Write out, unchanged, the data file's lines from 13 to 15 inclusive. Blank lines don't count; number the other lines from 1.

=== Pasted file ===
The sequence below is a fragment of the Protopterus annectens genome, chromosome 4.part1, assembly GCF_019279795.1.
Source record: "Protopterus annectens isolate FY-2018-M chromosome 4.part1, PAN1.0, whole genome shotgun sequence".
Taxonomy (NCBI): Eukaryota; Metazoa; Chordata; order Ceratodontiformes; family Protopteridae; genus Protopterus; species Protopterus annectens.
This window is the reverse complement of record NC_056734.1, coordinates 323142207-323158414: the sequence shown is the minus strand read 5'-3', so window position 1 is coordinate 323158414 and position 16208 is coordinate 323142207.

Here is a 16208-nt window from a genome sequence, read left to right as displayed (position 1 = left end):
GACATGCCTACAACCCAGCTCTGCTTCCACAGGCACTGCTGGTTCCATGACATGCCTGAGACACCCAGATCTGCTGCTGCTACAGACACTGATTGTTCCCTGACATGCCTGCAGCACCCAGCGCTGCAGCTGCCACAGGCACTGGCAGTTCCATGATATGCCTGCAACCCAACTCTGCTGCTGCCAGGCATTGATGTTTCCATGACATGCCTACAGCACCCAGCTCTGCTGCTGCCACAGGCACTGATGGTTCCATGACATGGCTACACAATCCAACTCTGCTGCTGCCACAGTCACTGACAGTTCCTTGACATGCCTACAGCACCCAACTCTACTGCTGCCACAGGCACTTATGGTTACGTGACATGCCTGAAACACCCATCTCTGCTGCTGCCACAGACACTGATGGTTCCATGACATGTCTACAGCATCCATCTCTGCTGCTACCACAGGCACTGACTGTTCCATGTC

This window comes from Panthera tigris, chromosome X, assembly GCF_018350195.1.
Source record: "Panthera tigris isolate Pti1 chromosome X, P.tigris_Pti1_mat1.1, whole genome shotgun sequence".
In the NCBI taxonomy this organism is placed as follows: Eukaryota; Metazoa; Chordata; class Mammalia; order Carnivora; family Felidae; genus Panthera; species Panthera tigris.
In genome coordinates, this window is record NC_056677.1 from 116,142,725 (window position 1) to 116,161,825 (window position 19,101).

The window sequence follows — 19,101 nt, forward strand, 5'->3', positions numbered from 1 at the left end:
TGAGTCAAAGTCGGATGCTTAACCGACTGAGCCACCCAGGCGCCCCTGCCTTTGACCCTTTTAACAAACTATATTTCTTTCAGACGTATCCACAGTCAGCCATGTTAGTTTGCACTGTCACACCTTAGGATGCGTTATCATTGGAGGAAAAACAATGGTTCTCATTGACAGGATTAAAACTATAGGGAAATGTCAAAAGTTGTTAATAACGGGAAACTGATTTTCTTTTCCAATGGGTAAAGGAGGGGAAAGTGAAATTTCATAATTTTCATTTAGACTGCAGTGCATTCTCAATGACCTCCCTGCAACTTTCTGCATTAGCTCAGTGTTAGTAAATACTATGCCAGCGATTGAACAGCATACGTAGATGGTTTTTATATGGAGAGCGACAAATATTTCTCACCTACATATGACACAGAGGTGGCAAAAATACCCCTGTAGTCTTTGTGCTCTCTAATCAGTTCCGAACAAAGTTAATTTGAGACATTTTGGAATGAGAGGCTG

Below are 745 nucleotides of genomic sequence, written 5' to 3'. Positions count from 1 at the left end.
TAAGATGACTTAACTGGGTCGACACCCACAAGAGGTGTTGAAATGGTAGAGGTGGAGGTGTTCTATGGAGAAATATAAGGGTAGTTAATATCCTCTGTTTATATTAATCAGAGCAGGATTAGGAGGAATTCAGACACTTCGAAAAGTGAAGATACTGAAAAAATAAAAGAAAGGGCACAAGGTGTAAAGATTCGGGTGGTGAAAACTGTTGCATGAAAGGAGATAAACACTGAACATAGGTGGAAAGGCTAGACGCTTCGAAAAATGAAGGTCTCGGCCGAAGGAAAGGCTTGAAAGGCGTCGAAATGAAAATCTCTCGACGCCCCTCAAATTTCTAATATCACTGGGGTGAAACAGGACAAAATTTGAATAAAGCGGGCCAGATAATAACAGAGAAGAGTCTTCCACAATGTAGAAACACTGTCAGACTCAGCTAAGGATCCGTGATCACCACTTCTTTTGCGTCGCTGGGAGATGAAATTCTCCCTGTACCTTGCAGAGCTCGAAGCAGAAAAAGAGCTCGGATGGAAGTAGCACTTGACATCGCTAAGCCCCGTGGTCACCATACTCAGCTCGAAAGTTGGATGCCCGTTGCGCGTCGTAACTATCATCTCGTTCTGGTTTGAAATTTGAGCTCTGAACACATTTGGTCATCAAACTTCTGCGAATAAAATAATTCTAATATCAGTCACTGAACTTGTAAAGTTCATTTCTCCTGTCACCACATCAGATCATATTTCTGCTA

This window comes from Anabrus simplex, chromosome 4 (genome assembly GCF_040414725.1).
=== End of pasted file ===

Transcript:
Below are 745 nucleotides of genomic sequence, written 5' to 3'. Positions count from 1 at the left end.
TAAGATGACTTAACTGGGTCGACACCCACAAGAGGTGTTGAAATGGTAGAGGTGGAGGTGTTCTATGGAGAAATATAAGGGTAGTTAATATCCTCTGTTTATATTAATCAGAGCAGGATTAGGAGGAATTCAGACACTTCGAAAAGTGAAGATACTGAAAAAATAAAAGAAAGGGCACAAGGTGTAAAGATTCGGGTGGTGAAAACTGTTGCATGAAAGGAGATAAACACTGAACATAGGTGGAAAGGCTAGACGCTTCGAAAAATGAAGGTCTCGGCCGAAGGAAAGGCTTGAAAGGCGTCGAAATGAAAATCTCTCGACGCCCCTCAAATTTCTAATATCACTGGGGTGAAACAGGACAAAATTTGAATAAAGCGGGCCAGATAATAACAGAGAAGAGTCTTCCACAATGTAGAAACACTGTCAGACTCAGCTAAGGATCCGTGATCACCACTTCTTTTGCGTCGCTGGGAGATGAAATTCTCCCTGTACCTTGCAGAGCTCGAAGCAGAAAAAGAGCTCGGATGGAAGTAGCACTTGACATCGCTAAGCCCCGTGGTCACCATACTCAGCTCGAAAGTTGGATGCCCGTTGCGCGTCGTAACTATCATCTCGTTCTGGTTTGAAATTTGAGCTCTGAACACATTTGGTCATCAAACTTCTGCGAATAAAATAATTCTAATATCAGTCACTGAACTTGTAAAGTTCATTTCTCCTGTCACCACATCAGATCATATTTCTGCTA

This window comes from Anabrus simplex, chromosome 4 (genome assembly GCF_040414725.1).